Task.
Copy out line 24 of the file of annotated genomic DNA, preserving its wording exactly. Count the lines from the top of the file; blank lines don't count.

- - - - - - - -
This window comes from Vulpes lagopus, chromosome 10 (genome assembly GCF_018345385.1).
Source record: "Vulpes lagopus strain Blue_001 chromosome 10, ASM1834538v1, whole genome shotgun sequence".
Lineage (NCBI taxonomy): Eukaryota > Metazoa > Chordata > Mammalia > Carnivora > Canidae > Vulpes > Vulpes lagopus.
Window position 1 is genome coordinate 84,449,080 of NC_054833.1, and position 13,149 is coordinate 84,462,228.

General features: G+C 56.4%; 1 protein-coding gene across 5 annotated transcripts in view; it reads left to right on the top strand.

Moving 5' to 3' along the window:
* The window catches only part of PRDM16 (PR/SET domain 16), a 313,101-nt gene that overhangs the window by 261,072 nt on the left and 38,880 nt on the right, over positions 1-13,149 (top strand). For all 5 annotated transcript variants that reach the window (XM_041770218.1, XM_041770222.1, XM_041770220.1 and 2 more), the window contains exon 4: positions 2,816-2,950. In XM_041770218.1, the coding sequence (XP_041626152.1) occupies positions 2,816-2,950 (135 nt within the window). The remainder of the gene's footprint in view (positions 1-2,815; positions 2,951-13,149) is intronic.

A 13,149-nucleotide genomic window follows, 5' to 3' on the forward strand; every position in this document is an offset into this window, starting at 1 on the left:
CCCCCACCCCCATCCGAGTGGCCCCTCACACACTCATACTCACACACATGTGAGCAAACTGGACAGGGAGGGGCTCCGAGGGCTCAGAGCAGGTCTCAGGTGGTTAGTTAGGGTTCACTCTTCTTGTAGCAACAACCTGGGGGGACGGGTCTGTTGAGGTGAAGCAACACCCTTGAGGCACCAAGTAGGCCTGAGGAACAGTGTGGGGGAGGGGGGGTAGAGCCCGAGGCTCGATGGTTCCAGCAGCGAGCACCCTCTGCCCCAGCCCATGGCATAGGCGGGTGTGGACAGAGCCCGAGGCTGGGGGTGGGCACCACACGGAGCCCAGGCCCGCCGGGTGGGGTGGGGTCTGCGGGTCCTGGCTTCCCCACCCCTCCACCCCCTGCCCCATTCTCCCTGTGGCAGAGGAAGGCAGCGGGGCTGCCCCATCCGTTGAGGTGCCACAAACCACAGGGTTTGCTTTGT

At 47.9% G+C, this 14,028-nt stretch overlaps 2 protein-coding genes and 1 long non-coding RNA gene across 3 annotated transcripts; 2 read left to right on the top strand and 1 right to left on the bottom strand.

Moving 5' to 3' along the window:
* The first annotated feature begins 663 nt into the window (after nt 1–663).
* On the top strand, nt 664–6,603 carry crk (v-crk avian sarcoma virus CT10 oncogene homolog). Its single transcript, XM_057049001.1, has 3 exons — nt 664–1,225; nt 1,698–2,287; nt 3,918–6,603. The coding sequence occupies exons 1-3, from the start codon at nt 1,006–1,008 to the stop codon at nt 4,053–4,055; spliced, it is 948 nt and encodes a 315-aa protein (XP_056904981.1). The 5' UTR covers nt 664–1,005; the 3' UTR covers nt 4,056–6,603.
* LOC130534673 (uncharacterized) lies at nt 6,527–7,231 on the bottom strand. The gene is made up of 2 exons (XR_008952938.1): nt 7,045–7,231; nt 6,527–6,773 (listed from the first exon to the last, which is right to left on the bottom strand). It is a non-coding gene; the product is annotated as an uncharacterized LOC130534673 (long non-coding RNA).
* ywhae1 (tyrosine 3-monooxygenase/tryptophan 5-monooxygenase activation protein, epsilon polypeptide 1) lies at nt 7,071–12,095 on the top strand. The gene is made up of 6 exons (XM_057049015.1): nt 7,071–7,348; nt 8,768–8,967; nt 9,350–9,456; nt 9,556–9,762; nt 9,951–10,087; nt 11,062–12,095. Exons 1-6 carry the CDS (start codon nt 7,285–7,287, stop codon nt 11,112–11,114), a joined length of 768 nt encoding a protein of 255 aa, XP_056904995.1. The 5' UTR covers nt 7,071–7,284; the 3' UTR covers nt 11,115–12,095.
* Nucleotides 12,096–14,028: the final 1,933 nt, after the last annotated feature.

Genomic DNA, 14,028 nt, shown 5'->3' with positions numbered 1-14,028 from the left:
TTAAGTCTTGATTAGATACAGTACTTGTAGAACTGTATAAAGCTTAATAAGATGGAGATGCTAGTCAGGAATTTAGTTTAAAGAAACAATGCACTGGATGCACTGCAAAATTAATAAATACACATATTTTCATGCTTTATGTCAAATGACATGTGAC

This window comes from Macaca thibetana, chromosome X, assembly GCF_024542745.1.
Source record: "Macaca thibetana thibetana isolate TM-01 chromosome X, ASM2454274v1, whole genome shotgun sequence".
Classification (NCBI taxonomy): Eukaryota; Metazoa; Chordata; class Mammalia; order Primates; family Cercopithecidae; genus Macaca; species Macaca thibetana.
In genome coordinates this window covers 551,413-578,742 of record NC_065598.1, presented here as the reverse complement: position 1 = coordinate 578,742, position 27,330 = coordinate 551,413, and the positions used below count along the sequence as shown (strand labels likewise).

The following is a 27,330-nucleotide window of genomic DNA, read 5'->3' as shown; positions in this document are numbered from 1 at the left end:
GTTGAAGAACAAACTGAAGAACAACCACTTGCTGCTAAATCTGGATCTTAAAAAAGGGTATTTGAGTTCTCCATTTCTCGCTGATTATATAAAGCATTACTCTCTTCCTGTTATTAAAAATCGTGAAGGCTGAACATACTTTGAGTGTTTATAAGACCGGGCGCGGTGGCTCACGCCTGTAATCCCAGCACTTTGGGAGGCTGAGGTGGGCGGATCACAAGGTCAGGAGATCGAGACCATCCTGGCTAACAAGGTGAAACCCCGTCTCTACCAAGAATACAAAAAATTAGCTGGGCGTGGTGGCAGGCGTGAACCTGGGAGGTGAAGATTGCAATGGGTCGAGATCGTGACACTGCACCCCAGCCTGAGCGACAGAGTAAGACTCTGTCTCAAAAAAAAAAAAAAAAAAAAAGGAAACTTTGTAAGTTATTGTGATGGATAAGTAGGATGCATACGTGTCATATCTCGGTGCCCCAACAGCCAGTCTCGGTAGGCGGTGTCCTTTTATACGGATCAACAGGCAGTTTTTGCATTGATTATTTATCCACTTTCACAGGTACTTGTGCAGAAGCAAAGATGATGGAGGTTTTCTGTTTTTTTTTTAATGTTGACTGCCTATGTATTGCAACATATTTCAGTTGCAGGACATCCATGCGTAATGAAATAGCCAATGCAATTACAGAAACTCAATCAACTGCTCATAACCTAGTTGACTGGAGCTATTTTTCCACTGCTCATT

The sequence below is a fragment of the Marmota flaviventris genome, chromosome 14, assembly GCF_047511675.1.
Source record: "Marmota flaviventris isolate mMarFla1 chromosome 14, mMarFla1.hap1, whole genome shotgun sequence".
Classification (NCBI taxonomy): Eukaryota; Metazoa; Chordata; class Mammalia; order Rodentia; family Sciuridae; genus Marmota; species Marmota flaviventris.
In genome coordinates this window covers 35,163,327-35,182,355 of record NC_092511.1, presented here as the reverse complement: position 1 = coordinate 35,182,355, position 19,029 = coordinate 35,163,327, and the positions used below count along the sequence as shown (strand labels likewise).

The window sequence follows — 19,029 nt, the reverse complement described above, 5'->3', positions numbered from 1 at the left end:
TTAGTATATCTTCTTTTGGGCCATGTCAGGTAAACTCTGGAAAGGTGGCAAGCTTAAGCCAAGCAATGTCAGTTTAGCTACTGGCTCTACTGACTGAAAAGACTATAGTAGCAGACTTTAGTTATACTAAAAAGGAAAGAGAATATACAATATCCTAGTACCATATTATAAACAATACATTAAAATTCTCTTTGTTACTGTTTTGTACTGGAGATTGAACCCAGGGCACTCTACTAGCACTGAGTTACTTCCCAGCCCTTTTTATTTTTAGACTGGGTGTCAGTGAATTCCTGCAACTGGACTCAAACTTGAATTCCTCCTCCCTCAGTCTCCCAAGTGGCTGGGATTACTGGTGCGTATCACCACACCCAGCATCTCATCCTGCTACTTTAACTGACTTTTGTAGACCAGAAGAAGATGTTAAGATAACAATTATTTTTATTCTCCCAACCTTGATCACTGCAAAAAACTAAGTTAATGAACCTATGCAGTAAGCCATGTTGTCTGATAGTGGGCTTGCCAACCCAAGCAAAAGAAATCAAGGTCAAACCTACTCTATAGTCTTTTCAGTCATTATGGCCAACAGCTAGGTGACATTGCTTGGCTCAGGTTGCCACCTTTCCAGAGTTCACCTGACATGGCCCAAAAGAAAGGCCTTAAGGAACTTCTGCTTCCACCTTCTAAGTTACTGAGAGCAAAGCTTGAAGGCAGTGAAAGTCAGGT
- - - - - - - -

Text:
GTTGAAGAACAAACTGAAGAACAACCACTTGCTGCTAAATCTGGATCTTAAAAAAGGGTATTTGAGTTCTCCATTTCTCGCTGATTATATAAAGCATTACTCTCTTCCTGTTATTAAAAATCGTGAAGGCTGAACATACTTTGAGTGTTTATAAGACCGGGCGCGGTGGCTCACGCCTGTAATCCCAGCACTTTGGGAGGCTGAGGTGGGCGGATCACAAGGTCAGGAGATCGAGACCATCCTGGCTAACAAGGTGAAACCCCGTCTCTACCAAGAATACAAAAAATTAGCTGGGCGTGGTGGCAGGCGTGAACCTGGGAGGTGAAGATTGCAATGGGTCGAGATCGTGACACTGCACCCCAGCCTGAGCGACAGAGTAAGACTCTGTCTCAAAAAAAAAAAAAAAAAAAAAGGAAACTTTGTAAGTTATTGTGATGGATAAGTAGGATGCATACGTGTCATATCTCGGTGCCCCAACAGCCAGTCTCGGTAGGCGGTGTCCTTTTATACGGATCAACAGGCAGTTTTTGCATTGATTATTTATCCACTTTCACAGGTACTTGTGCAGAAGCAAAGATGATGGAGGTTTTCTGTTTTTTTTTTAATGTTGACTGCCTATGTATTGCAACATATTTCAGTTGCAGGACATCCATGCGTAATGAAATAGCCAATGCAATTACAGAAACTCAATCAACTGCTCATAACCTAGTTGACTGGAGCTATTTTTCCACTGCTCATT